TREND photos via Redfin

TREND photos via Redfin

Is it just us or is there something a tad maze-like about this home (at least by what we can tell from the photos, see gallery below)? It’s interesting because other than that quirk and its über neat details, it’s a fairly unassuming newer construction in Northern Liberties, tucked away on the cobblestoned corner of Reno and Orkney Streets.

Unique features include a glass wall segregating the dining room from the Joanne Hudson-designed kitchen, where there’s custom concrete countertops and dining island (seats four), appliances made by Miele, Liebherr, and Wolf, and Downsview cabinetry; and a split-level second floor with three bedrooms (one of which has a custom steel fireplace) and a walk-in laundry room. Birch hardwood floors are throughout and there’s a custom-crafted wood, steel, and glass central staircase.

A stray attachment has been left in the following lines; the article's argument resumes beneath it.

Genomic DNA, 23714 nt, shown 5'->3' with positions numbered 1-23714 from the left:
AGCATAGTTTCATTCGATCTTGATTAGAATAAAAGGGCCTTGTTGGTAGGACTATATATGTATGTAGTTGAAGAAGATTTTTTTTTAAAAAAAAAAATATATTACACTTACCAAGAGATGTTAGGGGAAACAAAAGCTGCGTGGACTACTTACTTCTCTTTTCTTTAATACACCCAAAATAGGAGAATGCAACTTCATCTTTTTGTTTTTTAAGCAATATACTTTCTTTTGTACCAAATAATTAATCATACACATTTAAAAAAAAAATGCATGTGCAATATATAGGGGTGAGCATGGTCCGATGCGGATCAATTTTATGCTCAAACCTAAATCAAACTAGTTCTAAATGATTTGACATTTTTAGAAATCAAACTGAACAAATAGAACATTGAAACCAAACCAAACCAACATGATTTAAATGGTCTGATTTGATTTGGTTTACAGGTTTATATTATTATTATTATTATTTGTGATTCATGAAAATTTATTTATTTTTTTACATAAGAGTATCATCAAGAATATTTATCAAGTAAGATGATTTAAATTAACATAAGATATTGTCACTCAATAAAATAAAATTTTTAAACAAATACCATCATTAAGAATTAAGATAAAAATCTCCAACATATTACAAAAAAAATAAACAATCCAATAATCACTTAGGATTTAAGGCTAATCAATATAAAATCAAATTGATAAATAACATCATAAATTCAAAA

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Plans (Finally) Revealed for Boyd Theatre Project, 19th and Chestnut

Boyd Theatre Philadelphia

A 27-story apartment tower is planned to replace the auditorium at the Boyd Theatre. | Photo: Jeff Fusco

It’s been an interesting week. As you know, we were live at the Allan Domb election party on Tuesday and bumped into the ever-present HughE Dillon. The plugged-in paparazzo told us that a new plan for the Boyd Theatre was about to be released. This one didn’t include a tower that took up the entire site at 19th and Chestnut. Documents recently added on the Historical Commission’s website prove that much of HughE’s info about a revamped plan was indeed correct.